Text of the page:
Factors influencing the CNS distribution of a novel MEK-1/2 inhibitor: Implications for combination therapy for melanoma brain metastases

Shruthi Vaidhyanathan, Rajendar K. Mittapalli, Jann N. Sarkaria, William F. Elmquist

Research output: Contribution to journalArticlepeer-review

59 Scopus citations


Brain metastases are a major cause of mortality in patients with advanced melanoma. Adequate brain distribution of targeted agents for melanoma will be critical for treatment success. Recently, improvement in overall survival led to US Food and Drug Administration (FDA) approval of the v-raf murine sarcoma viral oncogene homolog B (BRAF) inhibitors, vemurafenib and dabrafenib, and the mitogen-activated protein kinase kinase-1 (MEK)-1/2 inhibitor, trametinib. However, brain metastases and emergence of resistance remain a significant problem. MEK-1/2 is downstream of BRAF in the mitogen-activated protein kinase (MAPK) signaling pathway, making it an attractive target to combat resistance. The recently approved combination of dabrafenib and trametinib has shown improvement in progression-free survival; however, adequate brain distribution of both compounds is required to effectively treat brainmetastases. In previous studies, we found limited brain distribution of dabrafenib. The purpose of the current study was to investigate factors influencing the brain distribution of trametinib. In vitro studies indicated that trametinib is a substrate for both P-glycoprotein (P-gp) and Bcrp, efflux transporters found at the blood-brain barrier. In vivo studies in transgenic mouse models confirmed that P-gp plays an important role in restricting brain distribution of trametinib. The brain-to-plasma partition coefficient (AUCbrain/AUCplasma) was approximately 5-fold higher in Mdr1a/b(-/-) (P-gp knockout) and Mdr1a/b(-/-)Bcrp1(-/-)(triple knockout) mice when compared with wild-type and Bcrp1(-/-)(Bcrp knockout) mice. The brain distribution of trametinib was similar between the wild-type and Bcrp knockout mice. These results show that P-gp plays an important role in limiting brain distribution of trametinib and may have important implications for use of trametinib as single agent or in combination therapy for treatment of melanoma brain metastases.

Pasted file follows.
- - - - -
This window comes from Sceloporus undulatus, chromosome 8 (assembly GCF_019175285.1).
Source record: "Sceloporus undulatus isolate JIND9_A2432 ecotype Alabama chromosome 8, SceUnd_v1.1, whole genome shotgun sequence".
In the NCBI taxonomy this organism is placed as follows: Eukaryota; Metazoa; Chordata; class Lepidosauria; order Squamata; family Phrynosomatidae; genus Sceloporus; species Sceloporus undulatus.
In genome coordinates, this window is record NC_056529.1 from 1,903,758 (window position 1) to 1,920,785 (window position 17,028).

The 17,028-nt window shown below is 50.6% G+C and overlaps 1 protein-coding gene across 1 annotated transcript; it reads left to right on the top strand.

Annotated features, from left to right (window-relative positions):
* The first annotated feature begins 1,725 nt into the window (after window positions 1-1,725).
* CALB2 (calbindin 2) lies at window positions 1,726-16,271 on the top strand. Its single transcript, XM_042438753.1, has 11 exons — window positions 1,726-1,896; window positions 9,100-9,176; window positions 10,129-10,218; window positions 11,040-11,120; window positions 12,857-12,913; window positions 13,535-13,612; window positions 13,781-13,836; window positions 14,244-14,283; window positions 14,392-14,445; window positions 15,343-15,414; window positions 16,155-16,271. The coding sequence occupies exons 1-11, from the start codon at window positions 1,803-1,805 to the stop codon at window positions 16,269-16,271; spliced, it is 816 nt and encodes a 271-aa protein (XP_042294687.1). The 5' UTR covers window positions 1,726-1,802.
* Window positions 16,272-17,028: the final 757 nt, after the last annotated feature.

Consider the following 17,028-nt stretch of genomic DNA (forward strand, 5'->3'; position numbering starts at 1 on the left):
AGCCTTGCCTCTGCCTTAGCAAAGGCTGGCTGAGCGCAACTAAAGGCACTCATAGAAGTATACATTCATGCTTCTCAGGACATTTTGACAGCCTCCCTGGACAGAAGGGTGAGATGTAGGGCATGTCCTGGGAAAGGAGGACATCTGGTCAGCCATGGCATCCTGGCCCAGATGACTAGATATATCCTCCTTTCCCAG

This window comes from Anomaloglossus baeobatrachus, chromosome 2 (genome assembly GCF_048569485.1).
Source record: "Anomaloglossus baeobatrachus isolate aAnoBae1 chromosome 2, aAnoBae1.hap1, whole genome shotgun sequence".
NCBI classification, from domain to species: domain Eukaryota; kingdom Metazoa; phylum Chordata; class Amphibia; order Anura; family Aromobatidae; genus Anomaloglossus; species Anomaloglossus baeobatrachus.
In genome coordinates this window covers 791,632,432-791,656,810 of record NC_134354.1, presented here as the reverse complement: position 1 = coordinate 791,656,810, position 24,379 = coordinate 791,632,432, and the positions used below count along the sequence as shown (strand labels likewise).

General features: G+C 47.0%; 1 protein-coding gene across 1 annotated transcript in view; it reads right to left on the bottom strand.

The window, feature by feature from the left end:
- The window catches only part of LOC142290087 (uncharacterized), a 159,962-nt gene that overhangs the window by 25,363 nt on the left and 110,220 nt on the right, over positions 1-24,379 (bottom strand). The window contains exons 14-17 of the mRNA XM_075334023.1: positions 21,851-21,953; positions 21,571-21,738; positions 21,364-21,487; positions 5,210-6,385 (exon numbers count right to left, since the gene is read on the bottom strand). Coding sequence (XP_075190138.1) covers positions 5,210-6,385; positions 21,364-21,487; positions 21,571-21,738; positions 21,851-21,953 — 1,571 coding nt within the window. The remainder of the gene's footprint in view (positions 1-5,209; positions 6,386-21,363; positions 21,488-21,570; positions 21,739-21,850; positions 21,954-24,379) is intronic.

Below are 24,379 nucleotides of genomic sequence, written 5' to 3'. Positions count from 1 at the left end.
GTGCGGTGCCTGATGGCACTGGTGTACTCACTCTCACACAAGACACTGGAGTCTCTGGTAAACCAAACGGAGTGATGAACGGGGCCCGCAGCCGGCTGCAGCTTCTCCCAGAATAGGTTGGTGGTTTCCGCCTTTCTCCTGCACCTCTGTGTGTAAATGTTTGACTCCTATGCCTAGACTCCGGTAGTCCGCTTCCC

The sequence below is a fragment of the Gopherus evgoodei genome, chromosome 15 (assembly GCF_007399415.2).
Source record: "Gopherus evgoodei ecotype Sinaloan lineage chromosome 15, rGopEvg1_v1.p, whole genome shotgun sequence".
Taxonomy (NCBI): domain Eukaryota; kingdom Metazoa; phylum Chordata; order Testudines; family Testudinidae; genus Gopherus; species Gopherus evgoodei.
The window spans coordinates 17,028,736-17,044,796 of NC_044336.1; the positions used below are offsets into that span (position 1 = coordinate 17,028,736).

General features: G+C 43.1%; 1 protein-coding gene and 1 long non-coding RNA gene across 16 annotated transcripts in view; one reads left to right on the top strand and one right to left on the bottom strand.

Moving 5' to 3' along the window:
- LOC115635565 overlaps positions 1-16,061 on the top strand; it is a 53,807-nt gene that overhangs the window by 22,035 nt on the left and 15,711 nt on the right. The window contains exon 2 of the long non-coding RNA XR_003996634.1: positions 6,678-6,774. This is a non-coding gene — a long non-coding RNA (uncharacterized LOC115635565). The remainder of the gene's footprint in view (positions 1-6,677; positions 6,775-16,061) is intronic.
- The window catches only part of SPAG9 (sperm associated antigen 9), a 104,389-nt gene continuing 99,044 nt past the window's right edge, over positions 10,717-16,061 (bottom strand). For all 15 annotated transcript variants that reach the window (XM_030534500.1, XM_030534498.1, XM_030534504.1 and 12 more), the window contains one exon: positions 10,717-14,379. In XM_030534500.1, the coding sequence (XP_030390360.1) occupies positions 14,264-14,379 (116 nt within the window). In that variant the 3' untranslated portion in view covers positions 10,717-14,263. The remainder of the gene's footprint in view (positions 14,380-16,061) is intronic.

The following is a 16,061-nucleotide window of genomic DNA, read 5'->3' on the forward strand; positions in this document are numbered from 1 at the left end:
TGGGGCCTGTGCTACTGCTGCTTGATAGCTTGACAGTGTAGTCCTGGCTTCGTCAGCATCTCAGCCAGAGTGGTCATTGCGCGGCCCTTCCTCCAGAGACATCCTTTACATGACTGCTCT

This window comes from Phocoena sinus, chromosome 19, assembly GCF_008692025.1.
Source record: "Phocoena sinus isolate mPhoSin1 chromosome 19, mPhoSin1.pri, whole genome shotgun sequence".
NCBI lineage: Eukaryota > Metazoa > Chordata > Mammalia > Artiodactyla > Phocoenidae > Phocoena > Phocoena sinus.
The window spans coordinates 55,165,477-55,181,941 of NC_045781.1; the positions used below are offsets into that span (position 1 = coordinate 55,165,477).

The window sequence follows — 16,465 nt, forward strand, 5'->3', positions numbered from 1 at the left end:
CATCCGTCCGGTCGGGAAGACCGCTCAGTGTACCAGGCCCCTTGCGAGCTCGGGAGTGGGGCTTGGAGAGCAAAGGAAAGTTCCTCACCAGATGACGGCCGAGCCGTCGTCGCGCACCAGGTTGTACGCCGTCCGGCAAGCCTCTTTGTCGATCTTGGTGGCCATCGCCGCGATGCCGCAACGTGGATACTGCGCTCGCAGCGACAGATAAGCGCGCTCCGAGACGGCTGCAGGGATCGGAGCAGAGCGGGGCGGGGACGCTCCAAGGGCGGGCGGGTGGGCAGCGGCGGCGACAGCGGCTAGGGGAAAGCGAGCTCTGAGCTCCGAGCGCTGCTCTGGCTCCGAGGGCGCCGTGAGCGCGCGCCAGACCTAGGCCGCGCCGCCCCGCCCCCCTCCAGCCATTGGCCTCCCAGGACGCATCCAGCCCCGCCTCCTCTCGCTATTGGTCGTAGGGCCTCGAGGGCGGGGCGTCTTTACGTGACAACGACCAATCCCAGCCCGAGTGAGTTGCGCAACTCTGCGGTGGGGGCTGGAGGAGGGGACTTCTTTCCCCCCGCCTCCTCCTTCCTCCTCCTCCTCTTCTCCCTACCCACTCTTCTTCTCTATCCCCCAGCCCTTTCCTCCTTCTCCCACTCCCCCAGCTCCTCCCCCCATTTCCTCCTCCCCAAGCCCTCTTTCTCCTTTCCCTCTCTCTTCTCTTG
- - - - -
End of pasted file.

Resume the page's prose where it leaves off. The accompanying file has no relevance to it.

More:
Original languageEnglish (US)
Pages (from-to)1292-1300
Number of pages9
JournalDrug Metabolism and Disposition
Issue number8
StatePublished - Aug 2014

ASJC Scopus subject areas

  • Pharmacology
  • Pharmaceutical Science


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